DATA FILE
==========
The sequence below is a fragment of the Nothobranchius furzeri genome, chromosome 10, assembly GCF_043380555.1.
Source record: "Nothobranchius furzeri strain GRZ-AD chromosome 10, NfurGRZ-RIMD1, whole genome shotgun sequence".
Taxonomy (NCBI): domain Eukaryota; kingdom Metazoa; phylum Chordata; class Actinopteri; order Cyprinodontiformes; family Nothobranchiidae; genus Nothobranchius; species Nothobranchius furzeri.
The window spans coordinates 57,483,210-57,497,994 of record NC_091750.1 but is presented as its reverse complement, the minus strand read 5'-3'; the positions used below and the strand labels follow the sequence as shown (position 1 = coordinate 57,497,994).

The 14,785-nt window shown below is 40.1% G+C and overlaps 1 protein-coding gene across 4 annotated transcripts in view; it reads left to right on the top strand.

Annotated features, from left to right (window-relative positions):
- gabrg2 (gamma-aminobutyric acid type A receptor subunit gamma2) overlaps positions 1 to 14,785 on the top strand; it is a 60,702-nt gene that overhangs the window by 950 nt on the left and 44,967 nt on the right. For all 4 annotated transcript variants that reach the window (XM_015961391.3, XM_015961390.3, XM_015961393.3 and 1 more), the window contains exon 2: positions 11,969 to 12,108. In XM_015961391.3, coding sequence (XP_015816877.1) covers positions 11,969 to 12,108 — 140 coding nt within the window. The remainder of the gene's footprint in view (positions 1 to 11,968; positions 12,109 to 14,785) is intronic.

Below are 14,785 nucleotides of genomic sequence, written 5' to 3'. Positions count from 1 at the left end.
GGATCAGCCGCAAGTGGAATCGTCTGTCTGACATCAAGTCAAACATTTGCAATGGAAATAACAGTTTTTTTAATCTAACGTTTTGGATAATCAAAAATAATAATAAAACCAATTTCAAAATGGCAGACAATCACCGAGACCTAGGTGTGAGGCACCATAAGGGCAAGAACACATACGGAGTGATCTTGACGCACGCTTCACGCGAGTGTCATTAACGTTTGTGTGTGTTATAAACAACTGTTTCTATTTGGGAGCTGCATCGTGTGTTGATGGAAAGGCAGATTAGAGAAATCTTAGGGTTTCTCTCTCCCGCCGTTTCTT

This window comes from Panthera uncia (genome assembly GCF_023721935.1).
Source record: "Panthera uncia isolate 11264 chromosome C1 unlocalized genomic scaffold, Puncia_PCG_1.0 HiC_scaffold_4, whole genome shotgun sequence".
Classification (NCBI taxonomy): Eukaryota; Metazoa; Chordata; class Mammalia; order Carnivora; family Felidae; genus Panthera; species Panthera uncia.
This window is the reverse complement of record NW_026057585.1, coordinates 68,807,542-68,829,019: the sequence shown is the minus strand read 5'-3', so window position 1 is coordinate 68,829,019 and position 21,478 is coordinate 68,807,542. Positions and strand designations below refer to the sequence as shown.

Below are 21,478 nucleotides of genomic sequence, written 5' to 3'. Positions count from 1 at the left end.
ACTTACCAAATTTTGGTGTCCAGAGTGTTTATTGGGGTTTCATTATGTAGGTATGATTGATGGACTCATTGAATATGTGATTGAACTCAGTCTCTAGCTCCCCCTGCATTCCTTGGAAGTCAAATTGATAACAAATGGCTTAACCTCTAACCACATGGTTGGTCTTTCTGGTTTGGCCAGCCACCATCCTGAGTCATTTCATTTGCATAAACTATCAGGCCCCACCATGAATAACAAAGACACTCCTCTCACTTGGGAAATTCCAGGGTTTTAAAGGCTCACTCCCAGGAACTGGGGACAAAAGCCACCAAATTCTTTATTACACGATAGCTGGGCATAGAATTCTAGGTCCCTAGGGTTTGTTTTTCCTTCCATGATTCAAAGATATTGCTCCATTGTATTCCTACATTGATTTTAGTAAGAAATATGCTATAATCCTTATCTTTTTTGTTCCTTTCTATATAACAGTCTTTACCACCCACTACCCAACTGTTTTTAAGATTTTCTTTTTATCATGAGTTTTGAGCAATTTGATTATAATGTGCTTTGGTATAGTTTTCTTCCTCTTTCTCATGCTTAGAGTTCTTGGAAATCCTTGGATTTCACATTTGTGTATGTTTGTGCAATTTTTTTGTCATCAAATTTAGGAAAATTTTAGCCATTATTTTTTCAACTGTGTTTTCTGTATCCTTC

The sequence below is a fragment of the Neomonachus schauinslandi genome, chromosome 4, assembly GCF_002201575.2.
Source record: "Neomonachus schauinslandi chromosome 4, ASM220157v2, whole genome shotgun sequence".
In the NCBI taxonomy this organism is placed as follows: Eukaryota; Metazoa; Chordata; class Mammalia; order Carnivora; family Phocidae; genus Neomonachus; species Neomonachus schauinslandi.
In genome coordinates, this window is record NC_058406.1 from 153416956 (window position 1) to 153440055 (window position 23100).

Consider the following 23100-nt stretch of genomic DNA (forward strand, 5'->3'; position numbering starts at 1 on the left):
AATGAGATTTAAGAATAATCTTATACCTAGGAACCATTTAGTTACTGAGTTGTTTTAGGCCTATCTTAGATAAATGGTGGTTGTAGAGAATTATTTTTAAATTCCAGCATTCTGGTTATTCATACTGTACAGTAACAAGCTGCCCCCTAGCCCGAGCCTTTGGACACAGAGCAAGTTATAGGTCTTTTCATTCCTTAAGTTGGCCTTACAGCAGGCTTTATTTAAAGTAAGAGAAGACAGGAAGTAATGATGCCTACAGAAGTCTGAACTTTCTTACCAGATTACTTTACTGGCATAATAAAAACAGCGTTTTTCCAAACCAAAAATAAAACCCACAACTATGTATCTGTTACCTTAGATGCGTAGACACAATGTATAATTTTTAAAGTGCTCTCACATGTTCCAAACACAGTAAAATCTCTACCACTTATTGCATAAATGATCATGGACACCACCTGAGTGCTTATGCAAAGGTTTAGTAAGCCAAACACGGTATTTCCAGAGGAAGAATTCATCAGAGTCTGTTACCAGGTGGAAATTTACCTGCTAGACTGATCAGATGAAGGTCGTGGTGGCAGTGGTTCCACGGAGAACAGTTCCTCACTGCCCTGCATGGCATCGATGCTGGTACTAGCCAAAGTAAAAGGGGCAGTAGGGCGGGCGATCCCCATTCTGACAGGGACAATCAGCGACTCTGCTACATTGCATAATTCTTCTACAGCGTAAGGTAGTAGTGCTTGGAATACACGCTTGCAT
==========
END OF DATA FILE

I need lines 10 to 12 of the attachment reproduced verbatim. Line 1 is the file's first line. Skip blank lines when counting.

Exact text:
This window comes from Panthera uncia (genome assembly GCF_023721935.1).
Source record: "Panthera uncia isolate 11264 chromosome C1 unlocalized genomic scaffold, Puncia_PCG_1.0 HiC_scaffold_4, whole genome shotgun sequence".
Classification (NCBI taxonomy): Eukaryota; Metazoa; Chordata; class Mammalia; order Carnivora; family Felidae; genus Panthera; species Panthera uncia.